Author Topic: New low-cost ($170) 100MHz Differential scope probe from Micsig  (Read 40624 times)

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Offline alm

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Re: New low-cost ($170) 100MHz Differential scope probe from Micsig
« Reply #50 on: July 14, 2017, 09:40:35 am »
If you zoom in onto the AliExpress picture, you can see the silkscreen stating 'Output <= 3 V into 1 MOhm'. So the impedance mismatch would be no worse than with a 50 Ohm output. The only issue that could arise is with extending the cable, but first, you should probably not do that anyway, and secondly I doubt the small impedance mismatch would be that noticeable at only 100 MHz with an unterminated line.

It is an odd choice. I did not even know that you could get 75 Ohm insulated BNC connectors. Maybe they used a video buffer designed for driving 75 Ohm loads?
« Last Edit: July 14, 2017, 09:42:40 am by alm »
 

Offline nidlaX

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Re: New low-cost ($170) 100MHz Differential scope probe from Micsig
« Reply #51 on: July 14, 2017, 11:33:26 am »
Is there any CAT rating on this differential probe? Without it I wouldn't want to use it on anything mains powered.
I'll get back to you on this, but it is CAT rated according to their R&D. I've asked them to update their catalogue and manuals with this info.
 

Offline nctnico

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Re: New low-cost ($170) 100MHz Differential scope probe from Micsig
« Reply #52 on: July 15, 2017, 05:26:12 am »
not enough grey matter. that thing need mains supply or power bank around in order to work. i wish someone has enough wisdom of using 2 rechargable li-on stacked inside (preferably 18650 size hence easily replacable) 7.2V with charging circuitry (from 5V USB) that doesnt block operation during charging (ie charging while probing)...
No, they got it right! You power it from the scope's USB port and MicSig's tablets already have a battery inside. So why use an extra battery inside the differential probe?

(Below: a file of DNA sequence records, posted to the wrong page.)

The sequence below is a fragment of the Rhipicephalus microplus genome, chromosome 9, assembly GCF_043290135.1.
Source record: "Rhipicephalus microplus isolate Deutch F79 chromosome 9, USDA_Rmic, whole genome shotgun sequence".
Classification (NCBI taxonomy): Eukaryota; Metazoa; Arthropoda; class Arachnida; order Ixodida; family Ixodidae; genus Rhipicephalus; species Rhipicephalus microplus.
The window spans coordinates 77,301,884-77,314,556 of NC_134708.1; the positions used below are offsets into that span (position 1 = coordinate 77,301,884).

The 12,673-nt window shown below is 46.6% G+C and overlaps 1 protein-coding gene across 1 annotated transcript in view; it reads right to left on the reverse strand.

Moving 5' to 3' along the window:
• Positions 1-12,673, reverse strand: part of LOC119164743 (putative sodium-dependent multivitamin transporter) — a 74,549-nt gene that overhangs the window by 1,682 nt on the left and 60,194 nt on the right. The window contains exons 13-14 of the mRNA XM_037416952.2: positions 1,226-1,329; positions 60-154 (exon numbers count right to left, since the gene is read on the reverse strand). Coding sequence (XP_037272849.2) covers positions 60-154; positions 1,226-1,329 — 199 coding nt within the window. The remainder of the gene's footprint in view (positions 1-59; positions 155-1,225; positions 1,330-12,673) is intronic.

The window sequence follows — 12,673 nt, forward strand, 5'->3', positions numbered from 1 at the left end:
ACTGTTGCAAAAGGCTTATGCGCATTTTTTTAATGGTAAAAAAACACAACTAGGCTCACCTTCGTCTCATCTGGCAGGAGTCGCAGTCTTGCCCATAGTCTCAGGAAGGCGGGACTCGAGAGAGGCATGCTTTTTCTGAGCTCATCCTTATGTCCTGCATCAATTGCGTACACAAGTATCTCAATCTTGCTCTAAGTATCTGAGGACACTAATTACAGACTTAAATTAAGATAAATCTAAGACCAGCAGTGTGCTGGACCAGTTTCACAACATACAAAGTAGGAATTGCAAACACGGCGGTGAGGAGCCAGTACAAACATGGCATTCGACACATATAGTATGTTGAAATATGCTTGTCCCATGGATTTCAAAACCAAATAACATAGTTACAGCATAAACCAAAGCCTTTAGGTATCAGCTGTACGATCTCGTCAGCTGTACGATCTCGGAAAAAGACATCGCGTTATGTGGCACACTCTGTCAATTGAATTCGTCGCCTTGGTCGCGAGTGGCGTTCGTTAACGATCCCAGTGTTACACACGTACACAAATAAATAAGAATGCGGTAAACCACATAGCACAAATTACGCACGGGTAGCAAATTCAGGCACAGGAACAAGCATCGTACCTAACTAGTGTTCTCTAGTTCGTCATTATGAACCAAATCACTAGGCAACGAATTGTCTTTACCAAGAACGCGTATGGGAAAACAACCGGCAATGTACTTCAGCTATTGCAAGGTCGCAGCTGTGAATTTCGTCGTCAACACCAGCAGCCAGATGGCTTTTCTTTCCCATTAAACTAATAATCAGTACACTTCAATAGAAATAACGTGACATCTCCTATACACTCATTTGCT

There are small lies, big lies and then there is what is on the screen of your oscilloscope.
 

Offline exe

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Re: New low-cost ($170) 100MHz Differential scope probe from Micsig
« Reply #53 on: July 15, 2017, 06:25:48 pm »
No, they got it right! You power it from the scope's USB port and MicSig's tablets already have a battery inside. So why use an extra battery inside the differential probe?

To use it with other scopes? :)
 

Offline nctnico

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Re: New low-cost ($170) 100MHz Differential scope probe from Micsig
« Reply #54 on: July 15, 2017, 07:11:23 pm »
No, they got it right! You power it from the scope's USB port and MicSig's tablets already have a battery inside. So why use an extra battery inside the differential probe?
To use it with other scopes? :)
Those have USB ports too so no problem.
There are small lies, big lies and then there is what is on the screen of your oscilloscope.
 

Offline Jeroen13

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Re: New low-cost ($170) 100MHz Differential scope probe from Micsig
« Reply #55 on: July 18, 2017, 04:22:12 pm »
Comparison between Micsig DP10013, Tektronix THDP0100, TekTronix TIVM05 on a Tektronix 5 series MSO58



High-side gate-emitter (IGBT) with 400V switchnode:




400V switch node:




Overall I think it is a very good probe especially for that price. The measurement leads are a bit long which probably causes some extra ringing.
« Last Edit: July 18, 2017, 04:41:22 pm by Jeroen13 »
 

Online BravoV

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Re: New low-cost ($170) 100MHz Differential scope probe from Micsig
« Reply #56 on: July 18, 2017, 04:32:14 pm »
Jeroen13, thank you for the comparison !  :-+

Online EEVblog

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Re: New low-cost ($170) 100MHz Differential scope probe from Micsig
« Reply #57 on: July 18, 2017, 05:03:37 pm »
Is there any CAT rating on this differential probe? Without it I wouldn't want to use it on anything mains powered.

FYI my HVP70 probe is fully independently tested and CAT III rated.
I also have the full test report for it with test photos and setup etc, some of which I think I showed in the CE mark video.
 
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Online BravoV

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Re: New low-cost ($170) 100MHz Differential scope probe from Micsig
« Reply #58 on: July 18, 2017, 05:24:07 pm »
Is there any tear down photos of it's internal yet ? ... wishful thinking ...  :P

Online wraper

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Re: New low-cost ($170) 100MHz Differential scope probe... actually $160
« Reply #59 on: July 18, 2017, 06:02:55 pm »
Actually it's $160, not $170 if you click to claim $10 off coupon
Quote
Spend US $120.00 to get US $10.00 off.
(includes shipping costs)
Expires 2017/07/25
 

Offline Hydron

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Re: New low-cost ($170) 100MHz Differential scope probe... actually $160